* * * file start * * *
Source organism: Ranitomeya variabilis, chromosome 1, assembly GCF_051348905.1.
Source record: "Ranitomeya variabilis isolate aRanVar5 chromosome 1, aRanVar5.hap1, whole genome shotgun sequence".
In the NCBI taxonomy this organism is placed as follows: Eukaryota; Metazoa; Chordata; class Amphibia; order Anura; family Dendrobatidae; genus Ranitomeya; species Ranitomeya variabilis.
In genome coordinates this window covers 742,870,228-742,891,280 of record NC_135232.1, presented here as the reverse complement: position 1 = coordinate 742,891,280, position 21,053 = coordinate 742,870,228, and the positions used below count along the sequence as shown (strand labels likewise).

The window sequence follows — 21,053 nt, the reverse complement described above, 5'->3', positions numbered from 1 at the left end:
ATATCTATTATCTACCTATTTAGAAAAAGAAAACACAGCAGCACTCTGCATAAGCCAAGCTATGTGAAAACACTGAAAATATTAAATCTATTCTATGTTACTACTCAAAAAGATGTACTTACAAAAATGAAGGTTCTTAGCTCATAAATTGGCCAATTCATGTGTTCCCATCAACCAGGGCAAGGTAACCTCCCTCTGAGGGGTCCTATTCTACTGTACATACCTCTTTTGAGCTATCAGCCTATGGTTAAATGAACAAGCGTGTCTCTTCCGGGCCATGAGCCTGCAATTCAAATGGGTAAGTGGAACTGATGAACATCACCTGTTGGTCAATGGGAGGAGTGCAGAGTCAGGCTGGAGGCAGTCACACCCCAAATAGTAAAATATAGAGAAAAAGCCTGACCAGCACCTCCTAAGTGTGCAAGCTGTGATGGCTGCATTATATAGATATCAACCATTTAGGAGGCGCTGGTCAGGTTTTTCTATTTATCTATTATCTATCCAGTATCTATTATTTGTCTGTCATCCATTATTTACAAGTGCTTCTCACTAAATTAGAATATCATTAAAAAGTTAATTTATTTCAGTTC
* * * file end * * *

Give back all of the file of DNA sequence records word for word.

Source organism: Ranitomeya variabilis, chromosome 1, assembly GCF_051348905.1.
Source record: "Ranitomeya variabilis isolate aRanVar5 chromosome 1, aRanVar5.hap1, whole genome shotgun sequence".
In the NCBI taxonomy this organism is placed as follows: Eukaryota; Metazoa; Chordata; class Amphibia; order Anura; family Dendrobatidae; genus Ranitomeya; species Ranitomeya variabilis.
In genome coordinates this window covers 742,870,228-742,891,280 of record NC_135232.1, presented here as the reverse complement: position 1 = coordinate 742,891,280, position 21,053 = coordinate 742,870,228, and the positions used below count along the sequence as shown (strand labels likewise).

The window sequence follows — 21,053 nt, the reverse complement described above, 5'->3', positions numbered from 1 at the left end:
ATATCTATTATCTACCTATTTAGAAAAAGAAAACACAGCAGCACTCTGCATAAGCCAAGCTATGTGAAAACACTGAAAATATTAAATCTATTCTATGTTACTACTCAAAAAGATGTACTTACAAAAATGAAGGTTCTTAGCTCATAAATTGGCCAATTCATGTGTTCCCATCAACCAGGGCAAGGTAACCTCCCTCTGAGGGGTCCTATTCTACTGTACATACCTCTTTTGAGCTATCAGCCTATGGTTAAATGAACAAGCGTGTCTCTTCCGGGCCATGAGCCTGCAATTCAAATGGGTAAGTGGAACTGATGAACATCACCTGTTGGTCAATGGGAGGAGTGCAGAGTCAGGCTGGAGGCAGTCACACCCCAAATAGTAAAATATAGAGAAAAAGCCTGACCAGCACCTCCTAAGTGTGCAAGCTGTGATGGCTGCATTATATAGATATCAACCATTTAGGAGGCGCTGGTCAGGTTTTTCTATTTATCTATTATCTATCCAGTATCTATTATTTGTCTGTCATCCATTATTTACAAGTGCTTCTCACTAAATTAGAATATCATTAAAAAGTTAATTTATTTCAGTTC